Essay by Susan Ariel Aaronson: “Whether produced domestically or internationally, disinformation is a “wicked” problem that has global impacts. Although trade agreements contain measures that address cross-border disinformation, domestically created disinformation remains out of their reach. This paper looks at how policy makers can use trade agreements to mitigate disinformation and spam while implementing financial and trade sanctions against entities and countries that engage in disseminating cross-border disinformation. Developed and developing countries will need to work together to solve this global problem….(More)”.
About: “Over the past 50 years, researchers have made great strides in analyzing public policy. With better data and improved research methods, we know more than ever about the impacts of government spending.
But despite these advances, it remains surprisingly challenging to answer basic questions about which policies have been most effective.
The difficulty arises because methods for evaluating policy effectiveness are not standardized. This makes it challenging, if not impossible, to compare and contrast across different policies.
Policy Impacts seeks to promote a unified approach for policy evaluation. We seek to promote the Marginal Value of Public Funds, a standardized metric for policy evaluation. We have created the Policy Impacts library, a collaborative effort to track the returns to a wide range of government policies…(More).
Report by the Institute of Community Studies: “We are delighted to unveil a landmark research report, Why don’t they ask us? The role of communities in levelling up. The new report reveals that current approaches to regeneration and economic transformation are not working for the majority of local communities and their economies.
Its key findings are that:
- Interventions have consistently failed to address the most deprived communities, contributing to a 0% average change in the relative spatial deprivation of the most deprived local authorities areas;
- The majority of ‘macro funds’ and economic interventions over the last two decades have not involved communities in a meaningful nor sustainable way;
- The focus of interventions to build local economic resilience typically concentrate on a relatively small number of approaches, which risks missing crucial dimensions of local need, opportunity and agency, and reinforcing gaps between the national and the hyper-local;
- Interventions have tended to concentrate on ‘between-place’ spatial disparities in economic growth at the expense of ‘within-place’ inequalities that exist inside local authority boundaries, which is where the economic strength or weakness of a place is most keenly felt by communities.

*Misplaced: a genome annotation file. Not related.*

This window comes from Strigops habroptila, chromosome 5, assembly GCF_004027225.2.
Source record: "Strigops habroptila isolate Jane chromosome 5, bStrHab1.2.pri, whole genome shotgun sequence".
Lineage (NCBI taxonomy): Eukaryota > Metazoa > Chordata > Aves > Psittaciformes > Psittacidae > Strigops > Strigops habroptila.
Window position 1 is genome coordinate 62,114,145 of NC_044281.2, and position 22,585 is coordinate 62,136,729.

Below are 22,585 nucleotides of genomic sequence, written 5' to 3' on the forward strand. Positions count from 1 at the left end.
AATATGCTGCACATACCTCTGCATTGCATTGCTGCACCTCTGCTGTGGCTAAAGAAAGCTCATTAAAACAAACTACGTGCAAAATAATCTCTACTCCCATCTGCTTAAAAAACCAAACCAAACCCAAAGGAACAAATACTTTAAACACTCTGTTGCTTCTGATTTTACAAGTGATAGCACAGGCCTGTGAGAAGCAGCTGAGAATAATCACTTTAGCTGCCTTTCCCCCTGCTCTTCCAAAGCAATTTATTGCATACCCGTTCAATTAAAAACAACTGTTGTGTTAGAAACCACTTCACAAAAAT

- Where funds and interventions have had higher levels of community involvement, these have typically been disconnected from the structures where decisions are taken, undermining their aim of building community power into local economic solutions…(More)”.
Position paper by Robert D. Atkinson: “With the rise of China and other robust economic competitors, the United States needs a more coherent national advanced technology strategy.1 Effectively crafting and implementing such a strategy requires the right kind of economic data. In part because of years of budget cuts to federal economic data agencies, coupled with a long-standing disregard of the need for sectoral and firm-level economic data to inform an industrial strategy, the federal government is severely lacking in the kinds of data needed.
Notwithstanding the hundreds of millions of dollars spent every year and the thousands of economists working for the federal government, the exact nature of the challenges to U.S. capabilities with regard to the competitiveness of America’s traded sectors is only weakly understood. At least since after the Great Depression, the federal government has never felt the need to develop strategic economic intelligence in order to fully understand the competitive position of its traded sectors or to help support overall economic productivity.2 Rather, most of the focus goes to understanding the ups and downs of the business cycle….
If the U.S. government is going to develop more effective policies to spur competitiveness, growth, and opportunity it will need to support better data collection. It should be able to understand the U.S. competitive position vis-à-vis other nations on key technologies and industries, as well as key strengths and weaknesses and where specific policies are needed.